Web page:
English Majors will recognize the illustration as Chaucer’s Wife of Bath as created by the Ellesmere manuscript of the Canterbury Tales. It’s the closest we’re going to get to Alice Perrers who was, some think, the template for the cheery chatty wife.
Scholars have their reasons, and I’m not about to weigh in on the question of attribution, but Alice had a decidedly more adventurous life than Ms of Bath could ever dream of.
A mistress of the king and one of the most vilified women in England, she came from obscurity to end on the top of the fourteenth century heap and despite the best efforts of some of the best minds in the country, managed to keep her head and a good part of her irregularly gotten fortune.
Alice Perrers was born 1348, the daughter of a merchant or a knight or neither, depending on what source you prefer. Whatever the rank, she somehow got entre to the court of Edward III (1312-1377). She found herself lady-in-waiting to the Queen Philippa of Hainault (1314-1369), and when the queen became ill, comforted the King presumably in ways that he had not quite anticipated. She was fifteen, he, fifty one. The best one can say is that you have to give the old boy props for being able to keep up with her.
Enough for three illegitimate children, in any event. The first serious gift she got in return was two tuns of wine. It was a start.
Over time the tab grew. She had not one but two manor houses. In 1373, Edward gave her the queen’s jewels. And, as happens in these cases, the habits of avarice only grew. She liked real estate, eventually acquiring by gift or purchase fifty six different manors. To help finance the lifestyle, she sold influence.
Her apogee was 1375 as she headed the opening parade for a week long tournement, styling her self as the Lady of the Sun.
No one does that well that fast without creating enemies and hers were in the church. John Wycliffe, translator of the bible into English, thought her the devil’s tool. The St Albans chronicles mention her possession of the manor of Oxeye, rightful property of the church. More specifically, of the Abbey of St Albans. The brothers went to law over it, and would press their case for years.
Alice meanwhile had other more important things on her mind. An aging king, perhaps doddery and under the influence of a young woman, attracts the ambitious looking to get in on early on the winning side. The Prince of Wales was the obvious favorite, but nothing is guaranteed at times like these. Edward’s third son John of Gaunt had his own eye on the prize. Certainly his followers were all for it, and several of them gathered her into their circle. They also got a little grasping in financial matters, which right minded people thought bad for the kingdom.
When the greed became too much, Alice’s enemies girded themselves up to petition the king to get rid of her, pointing out that, in case he wasn’t aware, she was already married to the deputy of Ireland. His reaction was simply to plead ignorance and ask them to be gentle with her. The Good Parliament of 1376 took up the matter, impeached a number of her new friends on charges of usury and fraud. Alice invaded the benches of Westminster to keep an eye on proceedings and ensure that things went her way. (One consequence of this was a new law preventing women from from appearing in law, which was used to arrange her banishment.)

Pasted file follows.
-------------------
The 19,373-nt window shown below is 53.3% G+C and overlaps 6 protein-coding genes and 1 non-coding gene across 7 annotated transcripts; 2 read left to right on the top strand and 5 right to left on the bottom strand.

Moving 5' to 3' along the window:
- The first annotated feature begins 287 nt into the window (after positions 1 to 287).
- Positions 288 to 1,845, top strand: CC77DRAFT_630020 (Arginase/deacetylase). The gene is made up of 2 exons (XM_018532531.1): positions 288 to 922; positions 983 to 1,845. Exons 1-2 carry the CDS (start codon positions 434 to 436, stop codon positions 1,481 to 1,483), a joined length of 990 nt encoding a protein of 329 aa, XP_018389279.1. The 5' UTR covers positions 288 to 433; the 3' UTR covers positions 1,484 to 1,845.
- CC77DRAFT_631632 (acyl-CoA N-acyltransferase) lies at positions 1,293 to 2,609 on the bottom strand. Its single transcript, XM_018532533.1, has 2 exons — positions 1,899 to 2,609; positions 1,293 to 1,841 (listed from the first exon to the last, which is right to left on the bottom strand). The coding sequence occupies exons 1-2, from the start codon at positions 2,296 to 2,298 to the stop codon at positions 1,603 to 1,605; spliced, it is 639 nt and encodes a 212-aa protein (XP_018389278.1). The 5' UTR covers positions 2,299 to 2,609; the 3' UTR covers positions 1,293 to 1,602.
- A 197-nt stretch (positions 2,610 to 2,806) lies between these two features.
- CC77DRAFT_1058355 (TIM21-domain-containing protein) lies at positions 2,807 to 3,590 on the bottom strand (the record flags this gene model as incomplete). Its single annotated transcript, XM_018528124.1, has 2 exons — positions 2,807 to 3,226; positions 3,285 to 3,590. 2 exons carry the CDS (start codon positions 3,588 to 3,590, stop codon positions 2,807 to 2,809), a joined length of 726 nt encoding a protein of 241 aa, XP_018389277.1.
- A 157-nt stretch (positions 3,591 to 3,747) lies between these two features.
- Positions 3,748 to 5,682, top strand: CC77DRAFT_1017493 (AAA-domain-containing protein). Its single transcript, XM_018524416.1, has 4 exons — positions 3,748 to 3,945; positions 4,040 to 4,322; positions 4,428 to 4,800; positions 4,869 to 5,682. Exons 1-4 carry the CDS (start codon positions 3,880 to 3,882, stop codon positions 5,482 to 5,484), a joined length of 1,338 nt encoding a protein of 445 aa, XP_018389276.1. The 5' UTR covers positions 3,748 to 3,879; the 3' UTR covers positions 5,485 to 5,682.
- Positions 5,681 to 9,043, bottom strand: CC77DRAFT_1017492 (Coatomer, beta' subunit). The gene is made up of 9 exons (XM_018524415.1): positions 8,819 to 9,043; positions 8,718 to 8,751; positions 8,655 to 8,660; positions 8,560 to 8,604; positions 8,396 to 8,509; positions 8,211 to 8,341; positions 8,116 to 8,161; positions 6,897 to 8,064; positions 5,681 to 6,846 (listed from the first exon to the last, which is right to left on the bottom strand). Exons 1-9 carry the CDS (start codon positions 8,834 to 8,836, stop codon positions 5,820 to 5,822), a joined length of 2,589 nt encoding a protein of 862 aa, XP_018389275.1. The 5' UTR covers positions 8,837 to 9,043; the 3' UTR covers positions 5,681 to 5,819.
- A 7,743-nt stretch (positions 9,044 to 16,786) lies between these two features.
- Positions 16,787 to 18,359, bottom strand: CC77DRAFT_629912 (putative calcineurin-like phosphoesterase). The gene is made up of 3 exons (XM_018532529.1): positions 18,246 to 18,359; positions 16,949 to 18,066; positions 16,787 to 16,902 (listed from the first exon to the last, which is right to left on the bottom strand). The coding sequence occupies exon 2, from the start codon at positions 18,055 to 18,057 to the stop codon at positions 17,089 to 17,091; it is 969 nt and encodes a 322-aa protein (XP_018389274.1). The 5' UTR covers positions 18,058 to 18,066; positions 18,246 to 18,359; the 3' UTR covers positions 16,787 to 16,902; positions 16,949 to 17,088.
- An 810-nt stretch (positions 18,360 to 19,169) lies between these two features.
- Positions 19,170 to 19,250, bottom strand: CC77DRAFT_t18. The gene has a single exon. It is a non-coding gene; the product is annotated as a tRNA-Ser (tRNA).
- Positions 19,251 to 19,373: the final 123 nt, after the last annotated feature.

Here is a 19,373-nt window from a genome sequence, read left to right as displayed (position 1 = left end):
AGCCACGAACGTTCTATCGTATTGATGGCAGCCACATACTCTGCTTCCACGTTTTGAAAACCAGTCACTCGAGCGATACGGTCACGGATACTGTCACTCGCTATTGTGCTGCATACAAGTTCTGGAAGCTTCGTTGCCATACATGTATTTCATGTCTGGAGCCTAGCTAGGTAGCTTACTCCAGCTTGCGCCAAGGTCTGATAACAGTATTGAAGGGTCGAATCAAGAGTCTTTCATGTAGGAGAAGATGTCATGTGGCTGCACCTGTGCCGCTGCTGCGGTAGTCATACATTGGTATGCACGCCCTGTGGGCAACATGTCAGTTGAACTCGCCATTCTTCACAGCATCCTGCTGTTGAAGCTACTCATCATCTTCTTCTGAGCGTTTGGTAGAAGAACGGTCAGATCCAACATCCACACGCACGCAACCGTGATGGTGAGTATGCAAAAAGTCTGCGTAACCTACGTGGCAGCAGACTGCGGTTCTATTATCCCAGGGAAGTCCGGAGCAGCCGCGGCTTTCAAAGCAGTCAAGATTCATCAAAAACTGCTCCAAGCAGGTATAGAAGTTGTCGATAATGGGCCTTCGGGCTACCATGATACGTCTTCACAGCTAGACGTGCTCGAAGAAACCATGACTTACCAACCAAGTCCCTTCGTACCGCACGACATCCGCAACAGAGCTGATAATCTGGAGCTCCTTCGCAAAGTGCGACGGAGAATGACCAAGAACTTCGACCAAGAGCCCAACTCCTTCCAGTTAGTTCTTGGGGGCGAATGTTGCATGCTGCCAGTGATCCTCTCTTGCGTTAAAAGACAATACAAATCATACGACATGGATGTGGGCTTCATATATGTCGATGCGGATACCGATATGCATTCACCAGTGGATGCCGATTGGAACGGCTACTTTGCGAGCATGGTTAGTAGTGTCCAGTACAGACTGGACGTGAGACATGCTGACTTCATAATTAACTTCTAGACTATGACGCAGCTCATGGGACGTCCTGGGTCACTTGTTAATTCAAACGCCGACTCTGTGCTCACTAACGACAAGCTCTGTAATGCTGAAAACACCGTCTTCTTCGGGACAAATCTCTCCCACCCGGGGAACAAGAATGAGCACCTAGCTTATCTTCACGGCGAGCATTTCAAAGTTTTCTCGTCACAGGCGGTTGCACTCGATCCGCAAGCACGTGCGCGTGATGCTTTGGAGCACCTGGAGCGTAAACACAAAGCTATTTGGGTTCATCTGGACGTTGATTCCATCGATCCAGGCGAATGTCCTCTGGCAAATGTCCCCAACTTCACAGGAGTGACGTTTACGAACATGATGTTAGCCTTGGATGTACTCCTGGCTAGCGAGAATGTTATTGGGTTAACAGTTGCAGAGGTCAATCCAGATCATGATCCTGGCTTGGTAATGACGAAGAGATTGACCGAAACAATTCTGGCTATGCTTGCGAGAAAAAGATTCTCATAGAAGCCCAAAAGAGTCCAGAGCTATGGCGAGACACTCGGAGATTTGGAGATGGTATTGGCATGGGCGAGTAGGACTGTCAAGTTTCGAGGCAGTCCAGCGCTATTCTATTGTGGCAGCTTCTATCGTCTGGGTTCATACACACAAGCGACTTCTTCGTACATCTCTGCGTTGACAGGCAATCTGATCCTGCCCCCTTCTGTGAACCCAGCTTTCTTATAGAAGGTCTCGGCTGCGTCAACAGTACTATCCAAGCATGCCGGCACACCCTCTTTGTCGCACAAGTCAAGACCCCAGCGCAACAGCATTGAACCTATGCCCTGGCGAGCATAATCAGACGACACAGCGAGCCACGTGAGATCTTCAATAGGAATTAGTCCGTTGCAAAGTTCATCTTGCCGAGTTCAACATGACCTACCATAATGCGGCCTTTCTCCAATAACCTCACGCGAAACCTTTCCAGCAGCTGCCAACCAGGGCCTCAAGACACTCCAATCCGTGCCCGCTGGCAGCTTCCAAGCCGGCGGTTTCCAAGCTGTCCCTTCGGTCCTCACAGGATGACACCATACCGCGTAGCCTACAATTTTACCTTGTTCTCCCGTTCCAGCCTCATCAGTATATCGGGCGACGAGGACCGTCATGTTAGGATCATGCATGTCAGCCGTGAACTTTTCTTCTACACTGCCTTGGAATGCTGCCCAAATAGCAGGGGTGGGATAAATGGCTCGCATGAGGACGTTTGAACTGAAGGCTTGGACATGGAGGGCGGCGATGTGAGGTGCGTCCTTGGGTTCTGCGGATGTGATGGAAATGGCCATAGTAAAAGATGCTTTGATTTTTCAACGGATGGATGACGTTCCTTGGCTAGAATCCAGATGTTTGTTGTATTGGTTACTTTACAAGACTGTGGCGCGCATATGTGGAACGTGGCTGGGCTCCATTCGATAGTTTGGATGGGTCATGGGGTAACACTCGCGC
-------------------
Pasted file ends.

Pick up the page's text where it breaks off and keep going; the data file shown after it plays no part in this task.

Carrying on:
But the 14th century in Europe was one giant game of snakes and ladders (or Game of Thrones, if you prefer). The Prince of Wales died suddenly and John of Gaunt was on the ascendency. Alice was able to reverse the ruling against her and return to her old habits of nudging the course of justice.
The king died, she either at his side, or not, and either stealing the rings off his fingers, or not
John of Gaunt became regent. Eventually Richard II came to the throne. More condemnation of Alice from Parliament, but not for long. Richard apparently had a small liking for her – or he disliked her enemies – and he let her return to court, though never with the same kind of influence she had enjoyed under his father.
That suit from the St Alban’s monks continued like a medieval Jarndyce v Jarndyce. Eventually she retired to one of her remaining estates in Essex and like retired people of a certain type spent the rest of her earthy efforts in legal fights to get back the rest of it. She failed. So too did her health. She died in 1400 of natural causes, leaving a few questions still unanswered.
The final judgement on her character? Her enemies (the men of St Albans) could say nothing good of her (she was accused of witchcraft, else how could such a plain woman have bewitched the king?), others could only allude to her being open handed when she was in funds. Some novelists have recently employed a little (okay, a lot of) artistic license to re-float her reputation, but it’s uphill work. Generally speaking, people who get that kind of fortune in those kinds of circumstance in that short a period of time, well – shall we suggest that the burden of proof is kind of on them to show it was honestly got?
And the Wife of Bath bit? Well, Chaucer had been one of her patrons; it is likely Alice who got him the sinecure and set him up for life. A juicy part in his little roman a clef was little enough in return.
The chief sources are Gesta Abbatum S. Albani mentioend above and the Ypodigma Neustriae (as well as scads of official records). Froissart is absent on the story of Alice Perrers, which is sad since hers is just the kind of juicy gossip he lived for.
See also W.M. Ormrod, ‘The Trials of Alice Perrers’, Speculum (2008), 83 : pp 366-396
W. Mark Ormrod, Edward III, Yale University Press, 2011